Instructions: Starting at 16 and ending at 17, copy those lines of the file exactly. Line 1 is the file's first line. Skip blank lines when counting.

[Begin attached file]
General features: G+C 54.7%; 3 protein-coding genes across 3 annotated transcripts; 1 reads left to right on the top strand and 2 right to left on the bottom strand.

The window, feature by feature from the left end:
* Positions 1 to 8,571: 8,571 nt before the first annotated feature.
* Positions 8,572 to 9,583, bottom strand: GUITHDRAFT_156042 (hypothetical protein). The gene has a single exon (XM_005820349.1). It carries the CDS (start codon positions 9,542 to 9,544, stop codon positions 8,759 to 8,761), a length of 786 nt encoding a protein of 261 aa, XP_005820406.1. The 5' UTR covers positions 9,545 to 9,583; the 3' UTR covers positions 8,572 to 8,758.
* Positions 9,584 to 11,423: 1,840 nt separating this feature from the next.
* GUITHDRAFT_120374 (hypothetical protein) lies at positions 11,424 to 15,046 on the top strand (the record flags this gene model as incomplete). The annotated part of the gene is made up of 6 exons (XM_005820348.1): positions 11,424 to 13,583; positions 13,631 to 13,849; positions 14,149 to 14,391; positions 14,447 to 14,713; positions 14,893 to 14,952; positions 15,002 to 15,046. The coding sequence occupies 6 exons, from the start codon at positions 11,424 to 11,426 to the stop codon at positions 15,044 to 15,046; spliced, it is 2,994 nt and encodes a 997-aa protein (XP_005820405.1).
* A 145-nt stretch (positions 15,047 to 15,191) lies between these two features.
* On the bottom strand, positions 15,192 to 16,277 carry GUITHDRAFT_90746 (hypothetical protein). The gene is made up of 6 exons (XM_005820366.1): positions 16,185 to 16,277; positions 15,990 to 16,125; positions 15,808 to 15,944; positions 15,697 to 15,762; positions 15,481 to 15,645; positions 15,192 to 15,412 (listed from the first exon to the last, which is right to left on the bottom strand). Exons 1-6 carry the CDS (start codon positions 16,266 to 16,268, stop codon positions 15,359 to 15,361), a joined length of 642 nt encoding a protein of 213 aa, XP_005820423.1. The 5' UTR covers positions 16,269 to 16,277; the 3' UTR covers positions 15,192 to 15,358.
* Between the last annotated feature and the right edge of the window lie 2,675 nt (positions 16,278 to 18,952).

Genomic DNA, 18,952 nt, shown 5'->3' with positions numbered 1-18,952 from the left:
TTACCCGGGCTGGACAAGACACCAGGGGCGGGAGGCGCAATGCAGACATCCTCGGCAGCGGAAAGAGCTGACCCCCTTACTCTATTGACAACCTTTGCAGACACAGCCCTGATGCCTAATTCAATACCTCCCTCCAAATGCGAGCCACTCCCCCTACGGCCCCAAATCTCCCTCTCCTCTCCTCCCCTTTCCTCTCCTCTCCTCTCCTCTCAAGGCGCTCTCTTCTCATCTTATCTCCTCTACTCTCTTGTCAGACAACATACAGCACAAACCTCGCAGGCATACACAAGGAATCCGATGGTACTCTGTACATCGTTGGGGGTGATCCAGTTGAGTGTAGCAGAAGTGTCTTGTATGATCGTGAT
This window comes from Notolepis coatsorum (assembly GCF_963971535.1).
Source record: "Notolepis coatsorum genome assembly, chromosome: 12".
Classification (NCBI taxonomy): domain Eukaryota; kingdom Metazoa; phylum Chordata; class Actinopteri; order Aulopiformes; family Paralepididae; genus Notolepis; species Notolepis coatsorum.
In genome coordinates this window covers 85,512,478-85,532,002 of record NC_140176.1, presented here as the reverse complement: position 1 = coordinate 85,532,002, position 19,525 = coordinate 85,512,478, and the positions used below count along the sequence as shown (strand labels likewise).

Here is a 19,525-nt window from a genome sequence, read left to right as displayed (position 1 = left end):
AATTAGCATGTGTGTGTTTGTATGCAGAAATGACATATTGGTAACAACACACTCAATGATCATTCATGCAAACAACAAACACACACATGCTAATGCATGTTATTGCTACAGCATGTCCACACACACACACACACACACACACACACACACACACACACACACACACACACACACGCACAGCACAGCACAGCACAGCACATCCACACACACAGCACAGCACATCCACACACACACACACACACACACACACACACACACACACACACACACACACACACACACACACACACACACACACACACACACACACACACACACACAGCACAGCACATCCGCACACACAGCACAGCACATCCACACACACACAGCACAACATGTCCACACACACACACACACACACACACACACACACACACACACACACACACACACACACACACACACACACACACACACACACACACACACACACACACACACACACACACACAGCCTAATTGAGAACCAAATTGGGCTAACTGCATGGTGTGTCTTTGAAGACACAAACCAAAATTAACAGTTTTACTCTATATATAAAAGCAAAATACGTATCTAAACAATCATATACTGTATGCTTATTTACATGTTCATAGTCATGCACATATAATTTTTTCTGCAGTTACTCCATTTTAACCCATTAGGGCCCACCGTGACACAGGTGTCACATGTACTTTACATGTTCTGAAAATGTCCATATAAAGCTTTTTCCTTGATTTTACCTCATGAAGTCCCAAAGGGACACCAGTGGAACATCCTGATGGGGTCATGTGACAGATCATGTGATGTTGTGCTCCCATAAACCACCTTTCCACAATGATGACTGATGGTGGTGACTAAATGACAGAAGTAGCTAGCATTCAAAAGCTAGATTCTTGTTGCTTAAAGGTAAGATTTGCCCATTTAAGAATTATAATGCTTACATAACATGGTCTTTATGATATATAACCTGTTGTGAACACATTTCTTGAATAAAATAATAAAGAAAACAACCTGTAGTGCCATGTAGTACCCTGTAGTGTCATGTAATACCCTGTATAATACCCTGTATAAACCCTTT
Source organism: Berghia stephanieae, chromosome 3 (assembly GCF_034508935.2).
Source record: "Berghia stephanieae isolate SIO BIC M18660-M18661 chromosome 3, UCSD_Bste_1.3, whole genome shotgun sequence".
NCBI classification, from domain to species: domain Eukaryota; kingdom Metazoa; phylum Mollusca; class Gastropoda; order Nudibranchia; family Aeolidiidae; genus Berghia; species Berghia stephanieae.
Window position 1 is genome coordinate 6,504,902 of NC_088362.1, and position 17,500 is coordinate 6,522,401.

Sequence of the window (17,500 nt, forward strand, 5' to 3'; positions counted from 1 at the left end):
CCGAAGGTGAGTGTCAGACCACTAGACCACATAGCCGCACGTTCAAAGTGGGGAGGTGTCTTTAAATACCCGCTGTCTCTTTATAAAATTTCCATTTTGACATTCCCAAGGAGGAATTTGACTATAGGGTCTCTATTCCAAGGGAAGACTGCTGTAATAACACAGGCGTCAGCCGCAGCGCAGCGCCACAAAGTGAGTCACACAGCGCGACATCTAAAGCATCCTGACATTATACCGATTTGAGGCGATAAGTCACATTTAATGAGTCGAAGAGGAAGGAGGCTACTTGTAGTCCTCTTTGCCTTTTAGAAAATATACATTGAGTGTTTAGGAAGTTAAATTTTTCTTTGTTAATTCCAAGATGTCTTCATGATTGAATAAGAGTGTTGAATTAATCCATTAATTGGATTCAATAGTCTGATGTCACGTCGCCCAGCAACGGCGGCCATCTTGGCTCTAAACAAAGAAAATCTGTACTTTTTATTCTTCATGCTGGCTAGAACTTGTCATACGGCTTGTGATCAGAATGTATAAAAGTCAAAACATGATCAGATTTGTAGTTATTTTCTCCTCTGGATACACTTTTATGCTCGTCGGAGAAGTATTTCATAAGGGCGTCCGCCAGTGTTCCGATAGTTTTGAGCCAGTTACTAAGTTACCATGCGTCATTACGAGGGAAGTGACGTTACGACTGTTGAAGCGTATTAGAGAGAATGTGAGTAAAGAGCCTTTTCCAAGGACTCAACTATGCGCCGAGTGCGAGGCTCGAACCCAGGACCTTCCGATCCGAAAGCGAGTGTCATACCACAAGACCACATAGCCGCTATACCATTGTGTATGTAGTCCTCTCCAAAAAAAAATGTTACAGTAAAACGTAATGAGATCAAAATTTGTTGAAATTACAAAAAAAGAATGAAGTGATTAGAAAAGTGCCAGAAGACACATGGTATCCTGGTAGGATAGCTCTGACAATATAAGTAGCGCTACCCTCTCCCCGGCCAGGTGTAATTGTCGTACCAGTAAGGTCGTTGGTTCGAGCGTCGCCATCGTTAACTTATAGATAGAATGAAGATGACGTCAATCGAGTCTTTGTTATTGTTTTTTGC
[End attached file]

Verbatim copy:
Here is a 19,525-nt window from a genome sequence, read left to right as displayed (position 1 = left end):
AATTAGCATGTGTGTGTTTGTATGCAGAAATGACATATTGGTAACAACACACTCAATGATCATTCATGCAAACAACAAACACACACATGCTAATGCATGTTATTGCTACAGCATGTCCACACACACACACACACACACACACACACACACACACACACACACACACACACACACGCACAGCACAGCACAGCACAGCACATCCACACACACAGCACAGCACATCCACACACACACACACACACACACACACACACACACACACACACACACACACACACACACACACACACACACACACACACACACACACACACACACACAGCACAGCACATCCGCACACACAGCACAGCACATCCACACACACACAGCACAACATGTCCACACACACACACACACACACACACACACACACACACACACACACACACACACACACACACACACACACACACACACACACACACACACACACACACACACACACACACACAGCCTAATTGAGAACCAAATTGGGCTAACTGCATGGTGTGTCTTTGAAGACACAAACCAAAATTAACAGTTTTACTCTATATATAAAAGCAAAATACGTATCTAAACAATCATATACTGTATGCTTATTTACATGTTCATAGTCATGCACATATAATTTTTTCTGCAGTTACTCCATTTTAACCCATTAGGGCCCACCGTGACACAGGTGTCACATGTACTTTACATGTTCTGAAAATGTCCATATAAAGCTTTTTCCTTGATTTTACCTCATGAAGTCCCAAAGGGACACCAGTGGAACATCCTGATGGGGTCATGTGACAGATCATGTGATGTTGTGCTCCCATAAACCACCTTTCCACAATGATGACTGATGGTGGTGACTAAATGACAGAAGTAGCTAGCATTCAAAAGCTAGATTCTTGTTGCTTAAAGGTAAGATTTGCCCATTTAAGAATTATAATGCTTACATAACATGGTCTTTATGATATATAACCTGTTGTGAACACATTTCTTGAATAAAATAATAAAGAAAACAACCTGTAGTGCCATGTAGTACCCTGTAGTGTCATGTAATACCCTGTATAATACCCTGTATAAACCCTTT